Setting up a desktop notification in Ubuntu after login

The following actions have been tested successfully on Ubuntu 19.04

Setting a desktop notification in Ubuntu after login requires creating a Desktop application following the Freedesktop specifications.
All such applications run as a user must be located in $HOME/.config/autostart

The autostart folder may not exist.
If not :

mkdir -p $HOME/.config/autostart

As an example, this desktop application will be named welcome.desktop

Create this file as follows :


touch $HOME/.config/autostart/welcome.desktop

Add the following lines in it :

cat welcome.desktop

[Desktop Entry]
Type=Application
Exec=/home/$USERNAME/Tools/
welcome_msg.sh
Hidden=false
NoDisplay=false
X-GNOME-Autostart-enabled=true
Name=myscript
Comment=Startup Script

Create the bash script welcome_msg.sh that will display the notification message :

cat welcome_msg.sh

#!/usr/bin/env bash

notify-send “Good morning ${USERNAME^} !” “Did you check your backups ?”

Make sure that the Exec field in your welcome.desktop file points to your script.

Reboot your Ubuntu machine and log in. Your custom desktop notification will be displayed !

Further readings :

https://cloudkul.com/blog/display-notification-login-ubuntu/

XDG autostart specification

Different ways of autostarting applications in Linux

Desktop Application Autostart Specification

Nautilus URL bar in Gnome 3

By default in Gnome 3, Nautilus URL bar is not available within the window.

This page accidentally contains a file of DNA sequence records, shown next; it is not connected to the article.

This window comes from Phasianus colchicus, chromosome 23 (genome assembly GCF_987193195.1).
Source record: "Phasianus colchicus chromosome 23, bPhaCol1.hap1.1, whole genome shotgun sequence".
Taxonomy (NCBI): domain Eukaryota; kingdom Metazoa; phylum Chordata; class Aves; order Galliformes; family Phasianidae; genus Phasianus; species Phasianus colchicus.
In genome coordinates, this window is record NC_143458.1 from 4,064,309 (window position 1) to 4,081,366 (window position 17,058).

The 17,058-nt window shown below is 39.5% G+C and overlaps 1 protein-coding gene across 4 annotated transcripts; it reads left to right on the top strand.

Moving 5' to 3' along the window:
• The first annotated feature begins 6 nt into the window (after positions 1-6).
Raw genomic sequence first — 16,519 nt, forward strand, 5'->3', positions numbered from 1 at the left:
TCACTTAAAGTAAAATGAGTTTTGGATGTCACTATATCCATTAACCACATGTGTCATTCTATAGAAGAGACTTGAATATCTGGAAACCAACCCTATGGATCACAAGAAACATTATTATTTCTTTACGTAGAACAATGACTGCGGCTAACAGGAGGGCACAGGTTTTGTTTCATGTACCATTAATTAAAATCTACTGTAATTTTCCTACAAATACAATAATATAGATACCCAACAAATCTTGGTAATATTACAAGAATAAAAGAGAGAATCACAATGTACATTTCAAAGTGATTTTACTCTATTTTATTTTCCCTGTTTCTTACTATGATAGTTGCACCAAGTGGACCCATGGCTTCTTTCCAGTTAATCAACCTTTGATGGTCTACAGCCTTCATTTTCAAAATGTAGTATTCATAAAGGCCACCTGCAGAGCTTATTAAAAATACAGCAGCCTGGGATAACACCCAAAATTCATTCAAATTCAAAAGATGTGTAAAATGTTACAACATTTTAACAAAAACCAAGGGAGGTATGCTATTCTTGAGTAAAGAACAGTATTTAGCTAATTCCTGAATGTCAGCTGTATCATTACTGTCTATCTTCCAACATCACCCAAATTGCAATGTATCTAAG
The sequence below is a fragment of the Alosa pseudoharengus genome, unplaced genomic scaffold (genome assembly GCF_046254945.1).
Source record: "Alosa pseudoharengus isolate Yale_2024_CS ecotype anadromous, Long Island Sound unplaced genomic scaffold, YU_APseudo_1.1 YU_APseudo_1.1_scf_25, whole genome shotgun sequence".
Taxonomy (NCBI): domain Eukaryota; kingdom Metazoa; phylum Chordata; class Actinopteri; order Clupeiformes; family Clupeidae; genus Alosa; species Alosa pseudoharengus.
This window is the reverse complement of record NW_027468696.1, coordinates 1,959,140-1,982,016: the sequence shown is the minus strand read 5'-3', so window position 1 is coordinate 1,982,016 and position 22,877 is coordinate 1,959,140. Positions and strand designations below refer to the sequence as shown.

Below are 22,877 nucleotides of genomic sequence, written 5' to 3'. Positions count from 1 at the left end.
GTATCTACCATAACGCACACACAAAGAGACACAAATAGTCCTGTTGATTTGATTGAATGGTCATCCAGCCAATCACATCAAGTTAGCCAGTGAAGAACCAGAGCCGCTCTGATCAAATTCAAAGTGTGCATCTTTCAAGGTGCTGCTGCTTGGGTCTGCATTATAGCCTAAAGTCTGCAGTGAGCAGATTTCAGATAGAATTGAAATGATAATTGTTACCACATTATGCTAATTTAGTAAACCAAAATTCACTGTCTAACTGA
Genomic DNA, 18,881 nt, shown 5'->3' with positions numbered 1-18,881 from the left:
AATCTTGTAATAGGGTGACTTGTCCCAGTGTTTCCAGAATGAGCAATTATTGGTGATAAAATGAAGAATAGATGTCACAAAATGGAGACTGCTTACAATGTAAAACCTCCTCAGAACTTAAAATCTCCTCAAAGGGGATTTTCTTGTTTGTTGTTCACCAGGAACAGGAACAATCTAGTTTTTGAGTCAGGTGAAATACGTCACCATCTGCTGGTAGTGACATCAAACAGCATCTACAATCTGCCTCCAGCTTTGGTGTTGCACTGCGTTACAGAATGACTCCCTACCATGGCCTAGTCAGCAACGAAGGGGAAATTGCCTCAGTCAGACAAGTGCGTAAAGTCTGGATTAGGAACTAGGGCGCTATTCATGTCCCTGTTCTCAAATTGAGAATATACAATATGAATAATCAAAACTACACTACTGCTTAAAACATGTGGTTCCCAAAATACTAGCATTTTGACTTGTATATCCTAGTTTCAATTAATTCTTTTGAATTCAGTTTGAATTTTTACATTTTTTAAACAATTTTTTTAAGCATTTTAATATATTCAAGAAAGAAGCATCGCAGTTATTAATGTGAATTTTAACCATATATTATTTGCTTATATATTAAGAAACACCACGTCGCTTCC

If you want to type an URL such as a path towards a smb share, Just type Ctrl-L key combination.

If you want to make this URL bar available for each session, there are two ways to do it : dconf-editor or the command-line tool gsettings

Within the dconf-editor GUI program, go to : org>gnome>nautilus>preferences and set ‘Always use location entry‘ to true.

With gsettings, get the current value for gsettings get org.gnome.nautilus.preferences always-use-location-entry

Set this parameter to true : gsettings set org.gnome.nautilus.preferences always-use-location-entry true

Checking the ink level of your printer

There are several existing tools to check the ink level of your printer.
Let’s take two of them : ink and inkblot

Install them :

root@localhost:~# apt-get install ink inkblot

ink is a command-line tool whereas inkblot is an ink level monitor with a GUI.
Please verify that your printer is currently supported :
http://libinklevel.sourceforge.net/#supported

If your printer belongs to the list of the supported ones, you have to add read access to the device
which stands for your printer :

root@localhost~# chmod o+r /dev/usb/lp0

As a non-root user, to check the ink level :

fool@localhost:~$ ink -p usb

Here is the kind of result you could expect :

ink v0.5.0 (c) 2009 Markus Heinz

hp deskjet 5550

Black:                         70%
Color:                         87%

If you launch inkblot from your Gnome menu, then a icon will appear in your tray icon.
By left-clicking on it, you will get the status of your ink level within a pop-up.

More info :   man ink
                  man inkblot

Nota Bene : make sure that your printer is correctly plugged and switched on.